Diagnosing Renal Lithiasis

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A diagnosis of lithiasis is made by:

Folder with a patient's medical history

Medical history. This provides information on the family history (40-50% of cases), eating habits, medicines taken, diseases predisposing to urinary lithiasis, environmental factors (work stress, climate, job, etc.), and whether the lithiasis is recurrent, i.e. whether there have been previous episodes. 

Urinary lithiasis may be asymptomatic and discovered by chance during a simple abdominal X-ray or ultrasound performed to study another disease, or it may be diagnosed after an acute condition such as renal colic. Other times, it can be diagnosed with mild back pain, urinary tract infections, the presence of bacteria in the urine without symptoms (bacteriuria) or the presence of red blood cells in the urine without symptoms.

Untreated complex persistent renal lithiasis (not all lithiasis are treated) can cause complications and lead to impaired renal function and even progress to interstitial nephritis (renal disorder) and lead to renal failure and the need to perform dialysis, especially where there is chronic infection.

Urine sample cup with bar code

Urine and blood test. This is performed to assess the presence of erythrocytes (red blood cells), leukocytes (white blood cells), crystals, bacteria, and biochemical parameters in the urine and also in the blood (pH, creatinine, albumin, urea, and ions). Patients with a high risk of recurring lithiasis are asked for a specific metabolic blood and urine study. 

Plain abdominal X-ray showing kidneys and bladder

Simple abdominal X-ray. The goal is to see any opacities that suggest the presence of stones in the urinary system. The renal areas, the ureteral trajectories, and the bladder area are studied. It allows the detection of calcium-containing stones. The higher the calcium content of the stone, the greater the opacity and the more easily it can be seen on the X-ray. 90% of stones are radiopaque, in other words, visible on X-rays. The drawbacks of this type of test are that stones smaller than 2 mm in size are not visible, nor are radiolucent stones (uric acid). Furthermore, the interposition of gas from the intestines and bone tissue can prevent the stones being visible.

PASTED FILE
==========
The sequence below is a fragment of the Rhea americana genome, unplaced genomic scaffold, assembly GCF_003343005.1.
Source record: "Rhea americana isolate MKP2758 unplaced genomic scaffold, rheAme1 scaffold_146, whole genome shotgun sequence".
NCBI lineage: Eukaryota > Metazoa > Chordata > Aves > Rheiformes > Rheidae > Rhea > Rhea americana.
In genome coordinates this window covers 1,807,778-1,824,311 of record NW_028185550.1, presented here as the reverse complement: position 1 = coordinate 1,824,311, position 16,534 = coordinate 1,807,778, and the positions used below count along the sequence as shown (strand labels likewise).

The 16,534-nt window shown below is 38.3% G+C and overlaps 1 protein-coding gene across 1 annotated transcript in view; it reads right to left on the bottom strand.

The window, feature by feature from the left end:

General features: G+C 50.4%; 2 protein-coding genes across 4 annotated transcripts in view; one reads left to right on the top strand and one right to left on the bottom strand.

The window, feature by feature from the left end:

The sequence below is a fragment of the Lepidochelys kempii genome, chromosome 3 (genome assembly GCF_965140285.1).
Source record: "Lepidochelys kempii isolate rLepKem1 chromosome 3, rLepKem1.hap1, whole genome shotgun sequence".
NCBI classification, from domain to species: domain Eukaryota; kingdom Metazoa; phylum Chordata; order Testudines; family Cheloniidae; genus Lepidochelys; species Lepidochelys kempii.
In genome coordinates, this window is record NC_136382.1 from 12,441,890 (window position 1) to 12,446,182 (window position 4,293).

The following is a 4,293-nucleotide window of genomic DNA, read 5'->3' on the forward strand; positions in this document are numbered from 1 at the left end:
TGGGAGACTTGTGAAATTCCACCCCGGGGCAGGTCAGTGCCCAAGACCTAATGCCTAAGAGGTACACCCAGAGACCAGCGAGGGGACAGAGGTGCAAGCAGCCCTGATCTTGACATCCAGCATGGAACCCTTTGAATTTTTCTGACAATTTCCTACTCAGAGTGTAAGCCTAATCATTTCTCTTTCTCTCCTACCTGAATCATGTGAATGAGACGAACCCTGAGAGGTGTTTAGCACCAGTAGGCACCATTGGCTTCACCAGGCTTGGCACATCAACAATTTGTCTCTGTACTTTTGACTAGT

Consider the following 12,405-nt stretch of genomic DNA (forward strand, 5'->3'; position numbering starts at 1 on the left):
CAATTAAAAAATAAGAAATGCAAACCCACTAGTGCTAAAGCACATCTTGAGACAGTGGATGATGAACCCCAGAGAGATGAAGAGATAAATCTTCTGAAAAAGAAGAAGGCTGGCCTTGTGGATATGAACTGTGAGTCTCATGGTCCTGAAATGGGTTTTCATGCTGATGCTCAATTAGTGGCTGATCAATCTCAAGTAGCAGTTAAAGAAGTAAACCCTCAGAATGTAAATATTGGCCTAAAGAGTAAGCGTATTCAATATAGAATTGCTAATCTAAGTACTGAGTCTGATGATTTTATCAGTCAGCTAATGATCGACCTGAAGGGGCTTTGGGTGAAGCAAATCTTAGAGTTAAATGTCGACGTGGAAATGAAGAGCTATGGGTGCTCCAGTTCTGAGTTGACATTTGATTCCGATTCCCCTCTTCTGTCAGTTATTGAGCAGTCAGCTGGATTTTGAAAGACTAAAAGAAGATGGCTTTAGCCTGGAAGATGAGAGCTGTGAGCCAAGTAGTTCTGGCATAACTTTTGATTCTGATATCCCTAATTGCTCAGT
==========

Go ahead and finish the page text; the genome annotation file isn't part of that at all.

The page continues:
Ultrasound on a monitor

Ultrasound. This is a harmless, non-invasive test. Lithiasis is detected via ultrasound. It is the most suitable test for pregnant patients as it uses no contrast or ionising radiation. Another advantage is that it can be performed at the beginning of the acute phase of renal colic and as many times as needed during follow-up. It provides morphological, not functional, information on the kidney. It is able to detect very small stones in the kidney between 2 and 3 millimeters. However the lumbar and pelvic ureter is not very accessible due to the interposition of gas from the intestinal loops. It also detects the dilation of the urinary tract due to the obstruction caused by the stone. 

Magnetic Resonance Imaging or MRI machine

Non-contrast CT scan. This is the reference test that provides the greatest precision when it comes to the location of the stones, their size and hardness in Hounsfield Units (HU). It takes just a few minutes (5 minutes). It is capable of detecting almost all types of calculi, including radiolucent ones and those down to 2 millimetres in size. If required, contrast can be used to detect diseases other than urinary lithiasis.

Substantiated information by:

Bárbara Romano Andrioni
Pilar Luque

Published: 16 November 2020
Updated: 16 November 2020

The donations that can be done through this webpage are exclusively for the benefit of Hospital Clínic of Barcelona through Fundació Clínic per a la Recerca Biomèdica and not for BBVA Foundation, entity that collaborates with the project of PortalClínic.


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